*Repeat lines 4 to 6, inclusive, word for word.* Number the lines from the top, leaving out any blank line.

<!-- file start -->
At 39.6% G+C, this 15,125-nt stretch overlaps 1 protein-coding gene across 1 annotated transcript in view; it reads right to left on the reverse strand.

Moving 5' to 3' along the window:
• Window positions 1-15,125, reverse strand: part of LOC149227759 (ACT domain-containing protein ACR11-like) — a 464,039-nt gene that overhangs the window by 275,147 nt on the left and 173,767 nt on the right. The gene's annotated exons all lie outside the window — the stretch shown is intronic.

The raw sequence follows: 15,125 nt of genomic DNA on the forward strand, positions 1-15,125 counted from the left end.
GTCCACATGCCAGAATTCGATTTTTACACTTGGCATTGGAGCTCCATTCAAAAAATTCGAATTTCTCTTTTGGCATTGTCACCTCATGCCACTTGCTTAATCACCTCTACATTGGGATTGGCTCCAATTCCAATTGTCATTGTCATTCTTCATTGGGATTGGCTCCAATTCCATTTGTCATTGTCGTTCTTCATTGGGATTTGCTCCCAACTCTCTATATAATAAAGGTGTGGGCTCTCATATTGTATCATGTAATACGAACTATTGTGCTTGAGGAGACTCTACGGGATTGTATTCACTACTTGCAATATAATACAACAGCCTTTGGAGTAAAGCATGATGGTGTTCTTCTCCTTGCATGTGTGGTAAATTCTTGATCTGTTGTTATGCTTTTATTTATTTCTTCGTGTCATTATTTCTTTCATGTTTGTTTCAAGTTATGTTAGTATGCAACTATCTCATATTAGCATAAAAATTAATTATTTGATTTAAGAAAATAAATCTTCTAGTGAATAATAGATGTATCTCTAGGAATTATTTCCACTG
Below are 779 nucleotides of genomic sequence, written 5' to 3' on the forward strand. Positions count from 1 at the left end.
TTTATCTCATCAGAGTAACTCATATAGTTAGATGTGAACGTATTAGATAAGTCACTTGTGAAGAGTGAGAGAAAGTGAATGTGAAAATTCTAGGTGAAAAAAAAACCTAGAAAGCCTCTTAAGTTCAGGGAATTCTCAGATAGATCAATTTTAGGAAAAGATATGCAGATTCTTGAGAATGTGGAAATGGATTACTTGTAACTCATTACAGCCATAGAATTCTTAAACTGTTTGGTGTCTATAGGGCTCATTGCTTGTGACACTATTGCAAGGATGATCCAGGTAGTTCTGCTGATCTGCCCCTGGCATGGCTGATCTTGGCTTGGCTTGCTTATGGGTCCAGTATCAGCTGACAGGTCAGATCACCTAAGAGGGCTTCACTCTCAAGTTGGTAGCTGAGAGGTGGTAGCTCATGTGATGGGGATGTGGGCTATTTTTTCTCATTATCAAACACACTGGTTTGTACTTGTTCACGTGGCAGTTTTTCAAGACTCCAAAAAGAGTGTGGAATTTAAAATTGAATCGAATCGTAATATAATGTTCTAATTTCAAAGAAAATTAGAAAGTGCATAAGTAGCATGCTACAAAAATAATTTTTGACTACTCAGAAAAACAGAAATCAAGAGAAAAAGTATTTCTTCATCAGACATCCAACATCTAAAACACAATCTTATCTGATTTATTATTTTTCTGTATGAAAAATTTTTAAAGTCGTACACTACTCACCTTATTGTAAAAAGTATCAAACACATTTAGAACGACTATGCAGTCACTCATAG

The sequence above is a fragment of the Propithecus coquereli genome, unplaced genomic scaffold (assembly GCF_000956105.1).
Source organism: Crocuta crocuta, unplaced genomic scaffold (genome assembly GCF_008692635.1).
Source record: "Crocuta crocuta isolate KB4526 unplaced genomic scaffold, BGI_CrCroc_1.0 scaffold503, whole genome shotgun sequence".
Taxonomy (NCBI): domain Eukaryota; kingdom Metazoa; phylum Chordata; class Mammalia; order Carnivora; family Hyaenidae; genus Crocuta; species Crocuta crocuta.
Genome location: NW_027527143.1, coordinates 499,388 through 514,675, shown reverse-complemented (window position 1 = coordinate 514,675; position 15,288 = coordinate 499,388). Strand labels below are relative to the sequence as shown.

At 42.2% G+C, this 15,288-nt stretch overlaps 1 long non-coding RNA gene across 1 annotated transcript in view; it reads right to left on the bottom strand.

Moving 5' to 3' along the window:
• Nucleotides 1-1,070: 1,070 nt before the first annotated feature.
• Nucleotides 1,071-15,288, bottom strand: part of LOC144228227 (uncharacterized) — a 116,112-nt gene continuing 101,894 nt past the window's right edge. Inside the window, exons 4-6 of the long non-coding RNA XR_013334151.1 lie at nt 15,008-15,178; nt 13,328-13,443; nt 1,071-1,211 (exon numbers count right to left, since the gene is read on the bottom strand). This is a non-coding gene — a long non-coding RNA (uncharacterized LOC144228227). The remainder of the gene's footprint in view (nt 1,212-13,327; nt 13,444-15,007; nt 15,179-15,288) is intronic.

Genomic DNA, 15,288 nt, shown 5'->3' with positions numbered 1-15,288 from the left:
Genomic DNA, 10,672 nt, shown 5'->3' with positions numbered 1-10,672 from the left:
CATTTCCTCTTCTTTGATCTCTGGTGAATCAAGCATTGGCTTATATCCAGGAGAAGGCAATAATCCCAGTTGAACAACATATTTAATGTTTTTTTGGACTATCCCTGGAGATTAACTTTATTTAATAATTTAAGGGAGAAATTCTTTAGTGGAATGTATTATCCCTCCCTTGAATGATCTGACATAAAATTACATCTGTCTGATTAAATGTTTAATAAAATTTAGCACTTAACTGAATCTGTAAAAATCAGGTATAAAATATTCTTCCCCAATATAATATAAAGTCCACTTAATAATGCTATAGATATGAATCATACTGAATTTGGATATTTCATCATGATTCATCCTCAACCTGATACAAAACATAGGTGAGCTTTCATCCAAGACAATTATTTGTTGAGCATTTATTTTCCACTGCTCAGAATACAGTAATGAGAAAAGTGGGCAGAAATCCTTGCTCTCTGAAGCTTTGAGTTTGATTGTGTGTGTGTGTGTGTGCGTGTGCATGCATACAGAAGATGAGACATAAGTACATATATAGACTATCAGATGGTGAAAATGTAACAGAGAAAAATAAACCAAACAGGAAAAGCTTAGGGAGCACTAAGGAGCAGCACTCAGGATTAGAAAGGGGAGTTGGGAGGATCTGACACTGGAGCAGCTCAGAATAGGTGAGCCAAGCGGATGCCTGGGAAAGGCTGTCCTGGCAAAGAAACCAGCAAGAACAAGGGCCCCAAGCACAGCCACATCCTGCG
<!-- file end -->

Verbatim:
The raw sequence follows: 15,125 nt of genomic DNA on the forward strand, positions 1-15,125 counted from the left end.
GTCCACATGCCAGAATTCGATTTTTACACTTGGCATTGGAGCTCCATTCAAAAAATTCGAATTTCTCTTTTGGCATTGTCACCTCATGCCACTTGCTTAATCACCTCTACATTGGGATTGGCTCCAATTCCAATTGTCATTGTCATTCTTCATTGGGATTGGCTCCAATTCCATTTGTCATTGTCGTTCTTCATTGGGATTTGCTCCCAACTCTCTATATAATAAAGGTGTGGGCTCTCATATTGTATCATGTAATACGAACTATTGTGCTTGAGGAGACTCTACGGGATTGTATTCACTACTTGCAATATAATACAACAGCCTTTGGAGTAAAGCATGATGGTGTTCTTCTCCTTGCATGTGTGGTAAATTCTTGATCTGTTGTTATGCTTTTATTTATTTCTTCGTGTCATTATTTCTTTCATGTTTGTTTCAAGTTATGTTAGTATGCAACTATCTCATATTAGCATAAAAATTAATTATTTGATTTAAGAAAATAAATCTTCTAGTGAATAATAGATGTATCTCTAGGAATTATTTCCACTG
Below are 779 nucleotides of genomic sequence, written 5' to 3' on the forward strand. Positions count from 1 at the left end.